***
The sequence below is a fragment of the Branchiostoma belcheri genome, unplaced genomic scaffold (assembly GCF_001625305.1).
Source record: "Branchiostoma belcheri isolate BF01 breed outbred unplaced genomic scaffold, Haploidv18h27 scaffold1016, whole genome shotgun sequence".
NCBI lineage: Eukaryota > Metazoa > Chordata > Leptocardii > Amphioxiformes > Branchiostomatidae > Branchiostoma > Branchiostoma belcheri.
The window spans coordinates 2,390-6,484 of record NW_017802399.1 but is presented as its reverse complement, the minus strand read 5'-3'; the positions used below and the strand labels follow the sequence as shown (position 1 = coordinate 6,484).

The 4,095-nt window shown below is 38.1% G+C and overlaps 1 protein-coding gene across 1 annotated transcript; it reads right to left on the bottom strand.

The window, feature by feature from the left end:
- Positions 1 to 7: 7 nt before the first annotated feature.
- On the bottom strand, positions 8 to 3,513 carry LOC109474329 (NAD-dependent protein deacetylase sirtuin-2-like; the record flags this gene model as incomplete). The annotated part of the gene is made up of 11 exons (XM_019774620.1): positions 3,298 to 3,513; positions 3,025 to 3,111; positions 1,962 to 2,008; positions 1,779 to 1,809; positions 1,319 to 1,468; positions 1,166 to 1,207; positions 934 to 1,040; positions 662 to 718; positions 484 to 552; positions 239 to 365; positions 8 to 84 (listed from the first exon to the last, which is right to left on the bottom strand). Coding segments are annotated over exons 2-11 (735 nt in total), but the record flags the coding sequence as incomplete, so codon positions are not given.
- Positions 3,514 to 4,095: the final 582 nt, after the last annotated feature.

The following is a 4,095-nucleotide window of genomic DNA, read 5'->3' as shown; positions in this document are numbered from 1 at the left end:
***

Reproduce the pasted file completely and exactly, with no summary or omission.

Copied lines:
The sequence below is a fragment of the Branchiostoma belcheri genome, unplaced genomic scaffold (assembly GCF_001625305.1).
Source record: "Branchiostoma belcheri isolate BF01 breed outbred unplaced genomic scaffold, Haploidv18h27 scaffold1016, whole genome shotgun sequence".
NCBI lineage: Eukaryota > Metazoa > Chordata > Leptocardii > Amphioxiformes > Branchiostomatidae > Branchiostoma > Branchiostoma belcheri.
The window spans coordinates 2,390-6,484 of record NW_017802399.1 but is presented as its reverse complement, the minus strand read 5'-3'; the positions used below and the strand labels follow the sequence as shown (position 1 = coordinate 6,484).

The 4,095-nt window shown below is 38.1% G+C and overlaps 1 protein-coding gene across 1 annotated transcript; it reads right to left on the bottom strand.

The window, feature by feature from the left end:
- Positions 1 to 7: 7 nt before the first annotated feature.
- On the bottom strand, positions 8 to 3,513 carry LOC109474329 (NAD-dependent protein deacetylase sirtuin-2-like; the record flags this gene model as incomplete). The annotated part of the gene is made up of 11 exons (XM_019774620.1): positions 3,298 to 3,513; positions 3,025 to 3,111; positions 1,962 to 2,008; positions 1,779 to 1,809; positions 1,319 to 1,468; positions 1,166 to 1,207; positions 934 to 1,040; positions 662 to 718; positions 484 to 552; positions 239 to 365; positions 8 to 84 (listed from the first exon to the last, which is right to left on the bottom strand). Coding segments are annotated over exons 2-11 (735 nt in total), but the record flags the coding sequence as incomplete, so codon positions are not given.
- Positions 3,514 to 4,095: the final 582 nt, after the last annotated feature.

The following is a 4,095-nucleotide window of genomic DNA, read 5'->3' as shown; positions in this document are numbered from 1 at the left end: